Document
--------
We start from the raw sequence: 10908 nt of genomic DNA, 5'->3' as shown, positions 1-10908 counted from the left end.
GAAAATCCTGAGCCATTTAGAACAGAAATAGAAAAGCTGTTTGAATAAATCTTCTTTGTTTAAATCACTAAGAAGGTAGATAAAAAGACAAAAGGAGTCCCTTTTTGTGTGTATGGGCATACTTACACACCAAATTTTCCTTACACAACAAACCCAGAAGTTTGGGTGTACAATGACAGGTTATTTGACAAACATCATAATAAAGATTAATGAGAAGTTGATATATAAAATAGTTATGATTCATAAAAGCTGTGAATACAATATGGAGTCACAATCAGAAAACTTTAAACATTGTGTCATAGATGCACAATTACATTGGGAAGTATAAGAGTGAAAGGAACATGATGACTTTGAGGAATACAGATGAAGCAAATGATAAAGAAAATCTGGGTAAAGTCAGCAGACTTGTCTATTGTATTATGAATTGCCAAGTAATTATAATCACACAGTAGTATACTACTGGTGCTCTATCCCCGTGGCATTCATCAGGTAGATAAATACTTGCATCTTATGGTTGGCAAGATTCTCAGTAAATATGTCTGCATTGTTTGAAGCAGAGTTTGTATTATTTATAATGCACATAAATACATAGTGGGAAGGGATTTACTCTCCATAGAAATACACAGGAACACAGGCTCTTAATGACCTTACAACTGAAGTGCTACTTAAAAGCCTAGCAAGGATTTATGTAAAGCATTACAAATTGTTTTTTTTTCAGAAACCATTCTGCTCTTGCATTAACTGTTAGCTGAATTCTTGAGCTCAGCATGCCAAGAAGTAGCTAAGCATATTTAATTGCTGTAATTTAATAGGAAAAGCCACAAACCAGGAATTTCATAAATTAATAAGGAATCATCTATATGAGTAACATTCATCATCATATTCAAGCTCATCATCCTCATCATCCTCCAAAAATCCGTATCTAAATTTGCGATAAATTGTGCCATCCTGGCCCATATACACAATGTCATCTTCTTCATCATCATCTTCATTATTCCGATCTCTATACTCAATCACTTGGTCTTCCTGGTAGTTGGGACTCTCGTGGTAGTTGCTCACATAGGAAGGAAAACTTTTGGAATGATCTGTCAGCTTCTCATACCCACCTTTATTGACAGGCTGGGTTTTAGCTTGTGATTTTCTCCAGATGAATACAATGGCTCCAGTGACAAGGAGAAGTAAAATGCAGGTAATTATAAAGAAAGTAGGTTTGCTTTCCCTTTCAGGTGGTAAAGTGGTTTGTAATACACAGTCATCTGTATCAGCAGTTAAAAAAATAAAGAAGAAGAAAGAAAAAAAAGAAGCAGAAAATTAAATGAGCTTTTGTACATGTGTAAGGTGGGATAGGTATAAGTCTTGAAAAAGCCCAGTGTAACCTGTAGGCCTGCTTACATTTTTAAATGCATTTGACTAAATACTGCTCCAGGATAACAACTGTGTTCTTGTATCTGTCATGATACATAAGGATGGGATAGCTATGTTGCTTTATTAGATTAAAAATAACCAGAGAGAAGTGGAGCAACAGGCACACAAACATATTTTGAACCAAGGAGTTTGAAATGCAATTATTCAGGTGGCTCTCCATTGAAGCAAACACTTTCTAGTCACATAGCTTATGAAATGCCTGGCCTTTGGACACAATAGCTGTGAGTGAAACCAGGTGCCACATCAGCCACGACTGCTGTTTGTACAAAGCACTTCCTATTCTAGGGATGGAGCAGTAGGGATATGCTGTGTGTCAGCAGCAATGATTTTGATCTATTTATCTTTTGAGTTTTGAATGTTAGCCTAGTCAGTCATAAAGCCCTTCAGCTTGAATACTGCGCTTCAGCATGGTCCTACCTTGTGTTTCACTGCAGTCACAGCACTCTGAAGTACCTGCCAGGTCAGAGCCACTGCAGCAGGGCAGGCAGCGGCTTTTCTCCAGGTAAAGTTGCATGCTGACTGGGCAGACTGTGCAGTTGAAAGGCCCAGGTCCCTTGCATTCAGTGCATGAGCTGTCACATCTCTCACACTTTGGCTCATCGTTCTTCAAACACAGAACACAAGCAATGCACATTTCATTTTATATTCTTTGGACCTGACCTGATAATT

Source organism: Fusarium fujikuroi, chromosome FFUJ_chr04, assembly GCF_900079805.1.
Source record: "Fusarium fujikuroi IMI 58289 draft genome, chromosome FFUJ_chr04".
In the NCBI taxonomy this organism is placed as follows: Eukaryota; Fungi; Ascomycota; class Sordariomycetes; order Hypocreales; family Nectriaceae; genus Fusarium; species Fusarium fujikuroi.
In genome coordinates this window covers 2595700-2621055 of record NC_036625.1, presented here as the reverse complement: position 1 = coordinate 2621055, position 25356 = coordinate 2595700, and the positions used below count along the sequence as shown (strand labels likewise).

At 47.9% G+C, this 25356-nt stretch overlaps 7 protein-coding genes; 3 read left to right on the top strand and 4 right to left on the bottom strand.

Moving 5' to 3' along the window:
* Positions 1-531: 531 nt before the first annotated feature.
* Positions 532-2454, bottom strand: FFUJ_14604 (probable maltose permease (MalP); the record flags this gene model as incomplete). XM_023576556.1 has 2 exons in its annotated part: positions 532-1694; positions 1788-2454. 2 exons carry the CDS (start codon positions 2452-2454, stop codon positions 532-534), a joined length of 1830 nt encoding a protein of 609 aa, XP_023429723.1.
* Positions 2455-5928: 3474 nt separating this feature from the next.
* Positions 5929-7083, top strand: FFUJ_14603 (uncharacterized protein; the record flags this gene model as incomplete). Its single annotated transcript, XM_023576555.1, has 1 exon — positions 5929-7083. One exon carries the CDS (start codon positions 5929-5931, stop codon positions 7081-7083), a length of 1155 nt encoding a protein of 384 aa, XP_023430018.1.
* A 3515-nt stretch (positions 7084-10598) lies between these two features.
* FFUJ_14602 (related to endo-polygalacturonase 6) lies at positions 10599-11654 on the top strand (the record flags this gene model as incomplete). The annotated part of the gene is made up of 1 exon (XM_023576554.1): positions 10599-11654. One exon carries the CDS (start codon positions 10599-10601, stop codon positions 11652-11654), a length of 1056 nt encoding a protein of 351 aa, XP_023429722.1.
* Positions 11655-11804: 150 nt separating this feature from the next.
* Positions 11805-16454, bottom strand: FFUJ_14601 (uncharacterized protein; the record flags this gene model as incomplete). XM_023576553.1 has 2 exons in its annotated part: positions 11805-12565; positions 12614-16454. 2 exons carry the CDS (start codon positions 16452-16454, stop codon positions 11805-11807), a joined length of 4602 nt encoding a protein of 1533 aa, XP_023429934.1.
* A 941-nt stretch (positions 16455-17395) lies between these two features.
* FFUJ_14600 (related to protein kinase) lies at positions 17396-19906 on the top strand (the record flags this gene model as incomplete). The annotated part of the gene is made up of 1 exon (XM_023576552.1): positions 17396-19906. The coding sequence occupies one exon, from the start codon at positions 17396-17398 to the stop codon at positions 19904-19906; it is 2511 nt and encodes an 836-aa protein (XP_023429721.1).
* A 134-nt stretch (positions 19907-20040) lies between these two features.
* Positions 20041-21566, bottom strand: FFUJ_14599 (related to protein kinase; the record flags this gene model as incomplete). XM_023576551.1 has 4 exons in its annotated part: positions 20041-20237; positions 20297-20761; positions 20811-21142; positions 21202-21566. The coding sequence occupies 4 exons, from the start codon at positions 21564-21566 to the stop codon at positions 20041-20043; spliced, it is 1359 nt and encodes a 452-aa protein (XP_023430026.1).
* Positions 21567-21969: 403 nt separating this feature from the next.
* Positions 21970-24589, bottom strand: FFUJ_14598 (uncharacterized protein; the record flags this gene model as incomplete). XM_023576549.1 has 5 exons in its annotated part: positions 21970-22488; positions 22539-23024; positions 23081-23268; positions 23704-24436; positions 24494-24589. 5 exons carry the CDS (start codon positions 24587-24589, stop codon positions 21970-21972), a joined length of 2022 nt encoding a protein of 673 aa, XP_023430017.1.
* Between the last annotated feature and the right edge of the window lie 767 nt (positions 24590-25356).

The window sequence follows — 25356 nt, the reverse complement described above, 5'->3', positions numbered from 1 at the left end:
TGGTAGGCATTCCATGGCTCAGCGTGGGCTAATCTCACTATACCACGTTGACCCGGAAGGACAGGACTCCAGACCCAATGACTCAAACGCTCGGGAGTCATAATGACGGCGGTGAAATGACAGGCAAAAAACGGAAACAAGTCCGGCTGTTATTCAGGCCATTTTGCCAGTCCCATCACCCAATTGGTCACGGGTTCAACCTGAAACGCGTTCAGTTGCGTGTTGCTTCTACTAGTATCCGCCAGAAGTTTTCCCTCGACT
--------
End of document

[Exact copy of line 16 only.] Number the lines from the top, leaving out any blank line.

* Positions 11805-16454, bottom strand: FFUJ_14601 (uncharacterized protein; the record flags this gene model as incomplete). XM_023576553.1 has 2 exons in its annotated part: positions 11805-12565; positions 12614-16454. 2 exons carry the CDS (start codon positions 16452-16454, stop codon positions 11805-11807), a joined length of 4602 nt encoding a protein of 1533 aa, XP_023429934.1.